Guest post: Cows, illegal checkpoint crossings and crushed shredded wheat! – by Pabloalacampo

Have you ever dreamt of throwing caution to the wind and starting a journey without a destination in mind? Join us as we follow Paul along the roads of Chile, in search of adventure, fun and spontaneity. Encountering cows, and bends, tea and border crossing. As we discover that progress need not be measured solely in distance and ending up back were you begun is not always time wasted.  

cows-falling - Chile - by pabloalacampo

A sapping heat wilts away our desire to walk any further, as for no obvious reason, we didn’t have a direction, a plan or a desire for any particular thing. Standing at a cross road, the Andes to our immediate right, and flat lands of pasture sweeping across to the ocean on our left. Before fate could take us to the sea, a truck shuddered to a halt. It was going right.

Pablo was heading in the direction his finger was pointing in. With what was probably a question of where we were going, we threw back a shrug. The old guy, perhaps bewildered about our indecision lifts his eyebrows and guns the accelerator. The liberation of choice, was the flavour of the day. So far we had decided to head South each time, generally favouring the main highway. Today, we just began to walk. Living the words of ‘it’s the journey not the destination’.

As Pablo moves us further into the real rural, the emerging mountains and the meandering glacial blue river ascending away from our ever rising road to nowhere captures the attention of my minds eye. Slightly worrying was Pablo’s Colin McRea impression of ‘how to drive on a undulating road next to a sheering cliff at speeds not really suitable for a truck with a manifest of three humans and ten mooo’ing beasts in the back.

A hand mime of slow down was received by an acknowledging smile and some minutes later we pass through a border checkpoint without any official recognition. The drivers documents were checked but staying in the tuck we were just waved through. Were we now in Argentina? After all their flag was circulating around the turbulent wind at the checkpoint gate.

Pulling up at the end of the road, which if all things considered was an incredible long driveway. A 2 hour one. Pablo ushers us out of the truck as he manoeuvres the vehicle close to a gated field. Watching from the side, Pablo lifts the rear doors open and not so elegantly, a huddle of cows flow over the side in a chaotic escape for space. Pablo’s assignment complete, we are invited to share a drink with the family of this secluded farm.

We all sit around a white plastic table next to the main house, a very small shack, made from wood with a tin roof and for two children, two adults and some chickens the house looks rather cramped. Whilst chickens inspect the soles of our feet, the lady of the house brings out a jug of clear water and a clear jar of powder. Following by example, I watch as the others engage in the ritual of pouring your water first, followed by a required amount of powder and finally a stir of a spoon.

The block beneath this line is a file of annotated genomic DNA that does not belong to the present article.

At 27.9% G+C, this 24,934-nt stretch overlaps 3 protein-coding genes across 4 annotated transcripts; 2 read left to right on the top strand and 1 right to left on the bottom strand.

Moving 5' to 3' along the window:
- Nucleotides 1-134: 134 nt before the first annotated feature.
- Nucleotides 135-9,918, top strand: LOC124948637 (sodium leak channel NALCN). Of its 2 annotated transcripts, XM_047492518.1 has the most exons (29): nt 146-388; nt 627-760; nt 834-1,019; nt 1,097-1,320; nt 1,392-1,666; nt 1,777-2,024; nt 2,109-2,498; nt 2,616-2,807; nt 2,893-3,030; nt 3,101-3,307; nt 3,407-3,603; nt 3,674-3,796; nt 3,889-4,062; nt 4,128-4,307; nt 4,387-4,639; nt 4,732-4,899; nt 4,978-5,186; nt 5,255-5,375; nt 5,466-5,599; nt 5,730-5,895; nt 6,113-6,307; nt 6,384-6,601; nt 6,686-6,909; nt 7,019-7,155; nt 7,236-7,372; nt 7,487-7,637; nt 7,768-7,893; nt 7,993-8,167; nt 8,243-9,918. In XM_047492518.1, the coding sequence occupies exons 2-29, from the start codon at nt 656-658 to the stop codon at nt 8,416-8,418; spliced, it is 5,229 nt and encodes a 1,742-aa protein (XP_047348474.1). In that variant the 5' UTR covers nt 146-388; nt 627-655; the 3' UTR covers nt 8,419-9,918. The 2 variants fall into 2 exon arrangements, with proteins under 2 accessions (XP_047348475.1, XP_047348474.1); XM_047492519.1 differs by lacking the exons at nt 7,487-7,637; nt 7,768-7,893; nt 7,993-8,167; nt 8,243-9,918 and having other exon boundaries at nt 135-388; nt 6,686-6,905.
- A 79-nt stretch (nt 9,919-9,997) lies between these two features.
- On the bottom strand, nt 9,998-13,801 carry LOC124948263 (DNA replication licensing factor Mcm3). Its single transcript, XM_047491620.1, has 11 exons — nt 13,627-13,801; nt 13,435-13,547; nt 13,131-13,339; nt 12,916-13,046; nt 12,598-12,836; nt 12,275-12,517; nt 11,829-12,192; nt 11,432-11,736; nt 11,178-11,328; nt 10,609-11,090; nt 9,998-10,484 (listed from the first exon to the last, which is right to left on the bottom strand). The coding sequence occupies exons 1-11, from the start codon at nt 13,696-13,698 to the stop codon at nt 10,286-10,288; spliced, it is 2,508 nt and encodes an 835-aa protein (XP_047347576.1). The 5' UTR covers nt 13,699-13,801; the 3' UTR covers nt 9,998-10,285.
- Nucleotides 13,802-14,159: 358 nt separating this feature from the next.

This drink is locally recognised as ‘Mate’ pronounced m-a-r-t-a-y. A herbal drink like tea. Only with a resulting taste of crushed up shredded wheat. In Argentina, ‘Mate’ is served hot, with varying tastes depending on the herb and any other additives you wish to put with it. It is consumed through a straw which filters out the herbs. It is very likely you will find the locals walking around with it, driving around with it or on horses with it. It goes where they go.

After what was a long thirty minutes of attempted conversation, Pablo assuming we want a lift back from where we came, points at his truck, not before saying goodbye to our host.

Making the drive back, the rally experience of truck driving began again, only forcible slowed, as a tractor swerved out ahead of us, pulling two horse legs along the gravel road, followed by a spotted monochrome dog guarding the rear. ‘How often would I get to see this’ I thought. A thought ending with a confirmation to travel more in the essence of this particular experience.

We ended up in the same position from the beginning of the day, so no progress was made in terms of distance, but progress in living to our ethos of flowing with the wind, had definitely been reached.

written by: Paul (pabloalacampo)

visit his blog at:


Read other guest posts and find out how to submit your own stories!




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About Hitch-Hikers Handbook

hitch-hiking, backpacking, budget travelling, travel writing, travel photography
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2 Responses to Guest post: Cows, illegal checkpoint crossings and crushed shredded wheat! – by Pabloalacampo

  1. Pingback: Guest post: How to keep adventure optimal and costs minimal in Iceland – by Tom Vogels | Hitch-Hikers' Handbook

  2. Pingback: Guest post: Moving house from Kraków to Montpellier in a two-and-a-half day solo hitchhiking journey – by Maria Dybicz | Hitch-Hikers' Handbook

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